I want to be of good use in this world. I want to be helpful. I want others to see the hope and love of God when they’re in my presence. Perfect, that’s not a word to describe me, ever, and a state for which I no longer seek to strive. But consistent, constant? Those I like.

What I like even more?

Humble.

The greatest saints I know do the dirtiest jobs, and they often go without recognition. Yet their faces shine with a light that must be akin to that of Moses after he spent time with God (Exodus 34:29-35). They are full of joy, because they serve the King, who sees all. Perfect, they are not either, but definitely consistent and constant. Their wisdom impresses me. Their soft hearts convict my own that is so often hard and impatient. Their complete willingness to do as God leads stirs up a longing inside me.

A longing to be that immediately obedient.

I stood at the front of the sanctuary on Maundy Thursday, loaf of bread in my trembling hands. Thank goodness the pastor thought to wrap the base in a napkin, otherwise my clammy palms would have soaked the crust.

“The Body of Christ, broken for you,” I whispered, seeking to look every person in the eye, even as my vision blurred with tears. Blue eyes, brown eyes. Young eyes, old eyes. Eyes full of life, eyes full of pain.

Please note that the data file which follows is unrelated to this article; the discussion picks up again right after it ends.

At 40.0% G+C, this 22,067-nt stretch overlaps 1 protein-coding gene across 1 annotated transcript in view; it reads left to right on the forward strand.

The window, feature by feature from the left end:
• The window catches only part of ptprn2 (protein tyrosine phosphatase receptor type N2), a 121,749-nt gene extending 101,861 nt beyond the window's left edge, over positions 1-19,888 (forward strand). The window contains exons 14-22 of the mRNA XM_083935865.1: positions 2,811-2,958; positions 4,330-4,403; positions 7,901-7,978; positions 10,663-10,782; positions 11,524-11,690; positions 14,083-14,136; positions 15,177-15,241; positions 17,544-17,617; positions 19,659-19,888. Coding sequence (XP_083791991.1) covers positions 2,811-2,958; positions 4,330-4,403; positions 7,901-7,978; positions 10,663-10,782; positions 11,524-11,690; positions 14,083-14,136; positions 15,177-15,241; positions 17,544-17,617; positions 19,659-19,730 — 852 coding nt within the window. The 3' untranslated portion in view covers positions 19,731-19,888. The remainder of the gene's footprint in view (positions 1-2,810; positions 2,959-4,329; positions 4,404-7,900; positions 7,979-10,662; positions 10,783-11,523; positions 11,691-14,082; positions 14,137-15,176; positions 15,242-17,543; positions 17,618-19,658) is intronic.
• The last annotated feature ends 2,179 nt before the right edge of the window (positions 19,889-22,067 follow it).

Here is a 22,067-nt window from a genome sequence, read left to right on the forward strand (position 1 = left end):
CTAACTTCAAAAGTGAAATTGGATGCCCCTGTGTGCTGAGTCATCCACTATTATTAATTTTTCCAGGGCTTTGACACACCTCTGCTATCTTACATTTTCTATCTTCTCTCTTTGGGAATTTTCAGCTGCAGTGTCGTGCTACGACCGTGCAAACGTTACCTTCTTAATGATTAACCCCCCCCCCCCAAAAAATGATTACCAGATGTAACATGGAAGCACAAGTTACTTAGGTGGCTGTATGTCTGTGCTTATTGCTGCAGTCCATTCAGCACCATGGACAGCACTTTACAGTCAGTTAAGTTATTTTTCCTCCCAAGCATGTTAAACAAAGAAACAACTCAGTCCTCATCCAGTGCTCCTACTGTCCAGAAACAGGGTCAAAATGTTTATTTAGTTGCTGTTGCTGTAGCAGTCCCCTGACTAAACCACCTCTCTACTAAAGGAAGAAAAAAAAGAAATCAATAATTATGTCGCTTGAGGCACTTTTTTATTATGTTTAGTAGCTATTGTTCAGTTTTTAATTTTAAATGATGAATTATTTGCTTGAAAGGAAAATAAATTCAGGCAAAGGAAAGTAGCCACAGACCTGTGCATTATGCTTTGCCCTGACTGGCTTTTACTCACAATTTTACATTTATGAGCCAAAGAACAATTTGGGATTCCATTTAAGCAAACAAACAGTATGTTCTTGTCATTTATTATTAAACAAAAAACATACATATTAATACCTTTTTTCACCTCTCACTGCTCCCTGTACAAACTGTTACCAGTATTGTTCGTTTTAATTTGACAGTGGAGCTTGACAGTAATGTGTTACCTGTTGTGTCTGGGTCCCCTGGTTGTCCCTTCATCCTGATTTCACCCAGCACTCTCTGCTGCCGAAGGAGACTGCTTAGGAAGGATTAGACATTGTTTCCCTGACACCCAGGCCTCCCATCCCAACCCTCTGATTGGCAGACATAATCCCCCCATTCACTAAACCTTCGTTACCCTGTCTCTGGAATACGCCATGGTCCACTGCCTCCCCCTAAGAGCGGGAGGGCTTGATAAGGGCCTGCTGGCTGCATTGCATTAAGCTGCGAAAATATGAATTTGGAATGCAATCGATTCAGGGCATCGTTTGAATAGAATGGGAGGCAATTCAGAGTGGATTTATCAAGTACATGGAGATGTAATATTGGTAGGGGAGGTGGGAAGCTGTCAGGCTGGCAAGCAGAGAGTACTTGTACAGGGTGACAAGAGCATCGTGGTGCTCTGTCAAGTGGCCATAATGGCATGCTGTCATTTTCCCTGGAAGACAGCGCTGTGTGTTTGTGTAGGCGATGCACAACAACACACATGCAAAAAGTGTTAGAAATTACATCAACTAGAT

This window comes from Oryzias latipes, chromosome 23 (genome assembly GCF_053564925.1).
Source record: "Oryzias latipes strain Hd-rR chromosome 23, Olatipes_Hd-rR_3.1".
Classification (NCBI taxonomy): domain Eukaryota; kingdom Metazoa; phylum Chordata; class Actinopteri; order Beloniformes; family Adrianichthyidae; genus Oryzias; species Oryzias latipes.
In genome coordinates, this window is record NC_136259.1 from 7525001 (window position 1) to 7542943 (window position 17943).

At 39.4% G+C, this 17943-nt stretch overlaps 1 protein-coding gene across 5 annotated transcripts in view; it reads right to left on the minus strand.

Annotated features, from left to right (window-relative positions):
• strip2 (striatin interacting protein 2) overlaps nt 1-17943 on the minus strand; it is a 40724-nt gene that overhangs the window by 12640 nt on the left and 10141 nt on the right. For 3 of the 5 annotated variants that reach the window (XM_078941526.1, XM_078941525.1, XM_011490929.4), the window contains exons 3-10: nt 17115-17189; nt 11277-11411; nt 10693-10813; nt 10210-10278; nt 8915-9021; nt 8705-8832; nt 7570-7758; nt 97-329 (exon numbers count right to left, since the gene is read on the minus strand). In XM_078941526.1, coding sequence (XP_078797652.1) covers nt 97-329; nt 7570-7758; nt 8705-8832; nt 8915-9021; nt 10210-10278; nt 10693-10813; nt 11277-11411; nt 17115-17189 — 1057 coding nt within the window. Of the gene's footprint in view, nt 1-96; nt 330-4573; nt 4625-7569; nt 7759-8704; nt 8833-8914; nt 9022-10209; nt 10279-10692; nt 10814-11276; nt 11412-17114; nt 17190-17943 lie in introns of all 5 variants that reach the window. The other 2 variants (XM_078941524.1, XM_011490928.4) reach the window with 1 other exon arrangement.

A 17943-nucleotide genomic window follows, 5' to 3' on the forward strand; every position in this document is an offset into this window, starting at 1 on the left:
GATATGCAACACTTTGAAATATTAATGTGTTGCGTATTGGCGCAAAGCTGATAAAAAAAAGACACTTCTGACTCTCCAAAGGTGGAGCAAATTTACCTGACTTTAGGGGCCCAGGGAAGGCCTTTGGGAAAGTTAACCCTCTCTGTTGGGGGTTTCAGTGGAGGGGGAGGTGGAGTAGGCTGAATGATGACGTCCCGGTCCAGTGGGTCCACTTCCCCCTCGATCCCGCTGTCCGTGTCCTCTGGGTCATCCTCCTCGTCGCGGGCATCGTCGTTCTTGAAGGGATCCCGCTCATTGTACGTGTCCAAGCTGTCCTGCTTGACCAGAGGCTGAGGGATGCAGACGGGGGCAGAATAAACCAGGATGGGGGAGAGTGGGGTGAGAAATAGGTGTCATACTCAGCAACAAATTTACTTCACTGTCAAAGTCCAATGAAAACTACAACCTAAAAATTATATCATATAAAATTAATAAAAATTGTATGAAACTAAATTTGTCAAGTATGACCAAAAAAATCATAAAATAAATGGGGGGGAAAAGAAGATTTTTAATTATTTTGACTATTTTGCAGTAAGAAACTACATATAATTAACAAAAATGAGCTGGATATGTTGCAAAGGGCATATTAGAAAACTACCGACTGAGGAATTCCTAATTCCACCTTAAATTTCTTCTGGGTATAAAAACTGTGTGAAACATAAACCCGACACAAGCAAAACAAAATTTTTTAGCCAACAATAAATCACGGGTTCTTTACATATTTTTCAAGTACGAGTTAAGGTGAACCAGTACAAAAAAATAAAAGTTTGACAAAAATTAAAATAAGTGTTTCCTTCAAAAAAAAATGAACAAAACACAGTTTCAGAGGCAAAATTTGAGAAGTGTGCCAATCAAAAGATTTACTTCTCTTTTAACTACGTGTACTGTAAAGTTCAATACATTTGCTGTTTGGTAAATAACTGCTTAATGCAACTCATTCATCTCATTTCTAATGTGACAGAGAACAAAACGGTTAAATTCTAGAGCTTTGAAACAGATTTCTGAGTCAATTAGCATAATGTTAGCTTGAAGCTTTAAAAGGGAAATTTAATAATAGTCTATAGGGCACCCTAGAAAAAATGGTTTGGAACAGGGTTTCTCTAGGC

Hands tore as much off of the loaf as they wanted. Smooth hands, wrinkled hands. Hands of office workers, hands accustomed to manual labor. Chipped nails, glossy nails.

Feet, in sneakers, in heels, in sandals, shuffled over to the cup. “The blood of Christ, spilled for you,” the pastor whispered. Her face, it was shining, a tender smile extended to all.

At once the fear left me and I focused simply on the holy moment. People of disparate backgrounds and experiences drawn together by the sacrament. The remembrance of Christ. The beginning of three days’ somber contemplation before the celebration. The noise of chairs, coughing, the clang of rings against the cup no longer registered in my ears. All I could hear, see, or feel was Christ and His love.

What an incredible privilege!

How wondrous it is, to be part of something logic-defying. How strange, to walk against convention. How utterly impossible, if not for Jesus.

So I will continue, one step at a time. I do not know where this bend in the road will end up, but my business is in the world. My task is among the people. And I think that, because He is a very good God and He knows that I need time and quiet, that there will be space for walking in the woods. There will be moments to feel the breeze. Somehow, solitude and service will join together in the beautiful and mysterious way that bears His mark.

I can’t wait to see what that looks like.